Later Xboxes actually had an improved capacitor and are not affected by this problem. A quick way to check is to look at the bottom of the console and find the manufacturing date. If it is 2004 then you are probably OK. If it's 2003 or earlier then you need to do something NOW.

Here's my Xbox looking a bit dusty but, otherwise, in fine working order.

Dusty - But good.
First things first, this one was made in early 2003 so almost certainly has the dodgy clock capacitor. Lets get that top off.

Topless - insides not seen in nearly 15 years
There are the DVD drive and hard disk on top. It's a simple matter of disconnecting the cables then undoing three screws to remove both units. 

Yup - it's a hard disk

Phillips DVD - has a non-standard power connector though

Logic board to the left (green) - Power supply right (brown)

The capacitor is located in a little gaggle near the front and is labelled C7G3 with a C7G2 label nearby. In the picture below there is a suspicious 'shadow' around the capacitor..uh-oh.

Has it leaked?

Yes, why yes, it has.

It has definitely been leaking. Fortunately, there looks to be no obvious damage but the thing has to come out. I tried the 'wiggle' removal method but the cap was soldered tight into the board and I just couldn't get enough movement going. Break out the soldering iron....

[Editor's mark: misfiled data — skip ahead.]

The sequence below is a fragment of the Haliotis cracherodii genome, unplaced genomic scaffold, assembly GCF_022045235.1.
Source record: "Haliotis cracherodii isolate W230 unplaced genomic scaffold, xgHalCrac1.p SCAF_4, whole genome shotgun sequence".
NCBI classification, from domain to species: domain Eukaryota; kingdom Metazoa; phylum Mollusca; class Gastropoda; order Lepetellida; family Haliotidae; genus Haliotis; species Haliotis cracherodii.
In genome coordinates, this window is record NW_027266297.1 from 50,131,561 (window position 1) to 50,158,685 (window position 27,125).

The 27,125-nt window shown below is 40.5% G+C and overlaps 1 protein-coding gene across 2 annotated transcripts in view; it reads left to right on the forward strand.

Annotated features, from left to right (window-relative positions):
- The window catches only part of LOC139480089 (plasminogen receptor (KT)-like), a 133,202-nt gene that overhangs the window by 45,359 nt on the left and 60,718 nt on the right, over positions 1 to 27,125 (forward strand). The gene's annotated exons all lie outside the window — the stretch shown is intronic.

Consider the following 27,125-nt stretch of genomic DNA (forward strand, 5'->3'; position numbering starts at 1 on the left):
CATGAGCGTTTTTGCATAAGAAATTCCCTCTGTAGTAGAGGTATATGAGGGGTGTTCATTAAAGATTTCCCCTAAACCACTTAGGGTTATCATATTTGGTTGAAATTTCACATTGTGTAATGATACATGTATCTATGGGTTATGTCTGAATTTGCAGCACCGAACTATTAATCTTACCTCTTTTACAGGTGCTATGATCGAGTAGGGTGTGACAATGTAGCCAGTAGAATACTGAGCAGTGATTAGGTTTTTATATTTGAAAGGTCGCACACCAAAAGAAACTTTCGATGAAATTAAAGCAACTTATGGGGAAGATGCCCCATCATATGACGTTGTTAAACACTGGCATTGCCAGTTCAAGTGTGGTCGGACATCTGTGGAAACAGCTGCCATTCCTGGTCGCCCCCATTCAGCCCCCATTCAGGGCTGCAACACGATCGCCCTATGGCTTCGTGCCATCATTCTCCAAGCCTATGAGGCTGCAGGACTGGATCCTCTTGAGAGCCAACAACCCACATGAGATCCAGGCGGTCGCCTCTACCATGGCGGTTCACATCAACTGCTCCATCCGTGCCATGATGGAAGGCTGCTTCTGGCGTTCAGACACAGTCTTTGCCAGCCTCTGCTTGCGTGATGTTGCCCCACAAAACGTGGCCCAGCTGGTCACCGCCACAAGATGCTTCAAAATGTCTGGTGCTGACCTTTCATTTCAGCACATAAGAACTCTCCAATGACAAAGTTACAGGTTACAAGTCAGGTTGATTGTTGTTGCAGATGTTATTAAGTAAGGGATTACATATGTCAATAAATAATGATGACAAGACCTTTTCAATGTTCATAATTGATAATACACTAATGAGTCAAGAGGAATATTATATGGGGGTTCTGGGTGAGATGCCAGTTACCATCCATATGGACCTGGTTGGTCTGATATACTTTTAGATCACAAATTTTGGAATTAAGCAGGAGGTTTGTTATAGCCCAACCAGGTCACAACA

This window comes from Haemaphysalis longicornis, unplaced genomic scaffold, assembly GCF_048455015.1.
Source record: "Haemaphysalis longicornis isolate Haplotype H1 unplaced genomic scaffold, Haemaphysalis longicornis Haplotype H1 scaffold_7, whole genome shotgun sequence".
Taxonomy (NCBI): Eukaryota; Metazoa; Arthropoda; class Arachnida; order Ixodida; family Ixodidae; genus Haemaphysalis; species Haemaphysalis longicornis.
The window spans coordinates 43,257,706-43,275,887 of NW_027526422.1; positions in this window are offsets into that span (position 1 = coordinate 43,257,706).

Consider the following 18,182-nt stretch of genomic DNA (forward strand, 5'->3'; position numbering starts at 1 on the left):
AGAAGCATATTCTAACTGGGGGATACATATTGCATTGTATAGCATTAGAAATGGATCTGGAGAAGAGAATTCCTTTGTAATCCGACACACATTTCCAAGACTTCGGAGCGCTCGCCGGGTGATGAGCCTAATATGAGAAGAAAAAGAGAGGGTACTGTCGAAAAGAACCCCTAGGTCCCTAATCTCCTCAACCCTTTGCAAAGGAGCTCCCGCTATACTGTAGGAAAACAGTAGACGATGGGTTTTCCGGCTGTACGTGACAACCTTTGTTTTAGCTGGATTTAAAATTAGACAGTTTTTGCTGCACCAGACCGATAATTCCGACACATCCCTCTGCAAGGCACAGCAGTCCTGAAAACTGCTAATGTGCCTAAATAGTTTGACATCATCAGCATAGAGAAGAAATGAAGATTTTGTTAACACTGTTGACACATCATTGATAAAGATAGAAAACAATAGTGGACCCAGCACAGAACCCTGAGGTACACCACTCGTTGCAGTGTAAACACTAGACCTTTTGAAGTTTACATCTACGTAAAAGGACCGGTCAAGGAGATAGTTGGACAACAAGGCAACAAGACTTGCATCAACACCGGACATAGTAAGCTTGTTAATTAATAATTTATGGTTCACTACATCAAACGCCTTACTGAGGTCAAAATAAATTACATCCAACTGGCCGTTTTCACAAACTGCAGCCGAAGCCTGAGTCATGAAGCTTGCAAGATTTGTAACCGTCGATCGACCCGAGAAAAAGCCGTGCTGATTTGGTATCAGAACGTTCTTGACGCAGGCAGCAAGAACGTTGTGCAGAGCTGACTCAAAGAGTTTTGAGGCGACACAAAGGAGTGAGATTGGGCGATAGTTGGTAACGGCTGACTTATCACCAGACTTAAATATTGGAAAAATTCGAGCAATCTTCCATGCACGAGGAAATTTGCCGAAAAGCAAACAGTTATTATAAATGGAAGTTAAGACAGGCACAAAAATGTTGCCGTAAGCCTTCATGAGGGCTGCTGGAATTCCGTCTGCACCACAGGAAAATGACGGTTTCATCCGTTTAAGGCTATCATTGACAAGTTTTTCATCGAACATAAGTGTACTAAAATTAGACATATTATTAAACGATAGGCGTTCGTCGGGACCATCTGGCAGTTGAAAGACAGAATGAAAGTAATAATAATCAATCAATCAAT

To get at the pads I had to remove the entire motherboard. It wasn't too difficult but there are quite a few screws and they are all the 'torx' variety. Have a set of multi-sized torx screwdrivers handy when you do this.

Cap legs marked - don't want to get that wrong!

It was a 30 second job to get it out with the soldering iron. Hit each leg in turn and pull. Eventually, the cap 'walks' off the board. You can see the corrosion on one leg of it in the picture below caused by the highly acidic electrolyte.

Another bad cap.

A quick clean up and it seems there's no lasting damage. It's worth noting that these earlier versions of the Xbox do not need this capacitor to work. However, later versions do so if you try this on a 2004 onward model you will need to replace the cap with an equivalent..

Before cleaning - the spillage is obvious

After cleaning - the spillage is gone

I re-assembled the Xbox and tested it just to make sure I hadn't affected anything else. The only difference is that it will not retain the date and time now but he's safe for now (until the other caps decide to leak....).

There is a lot of information on this issue across the internet including here, here and here. There's also a great teardown by iFixit. If you have an original Xbox, take note and don't delay. Do it now! Go on. What are you waiting for?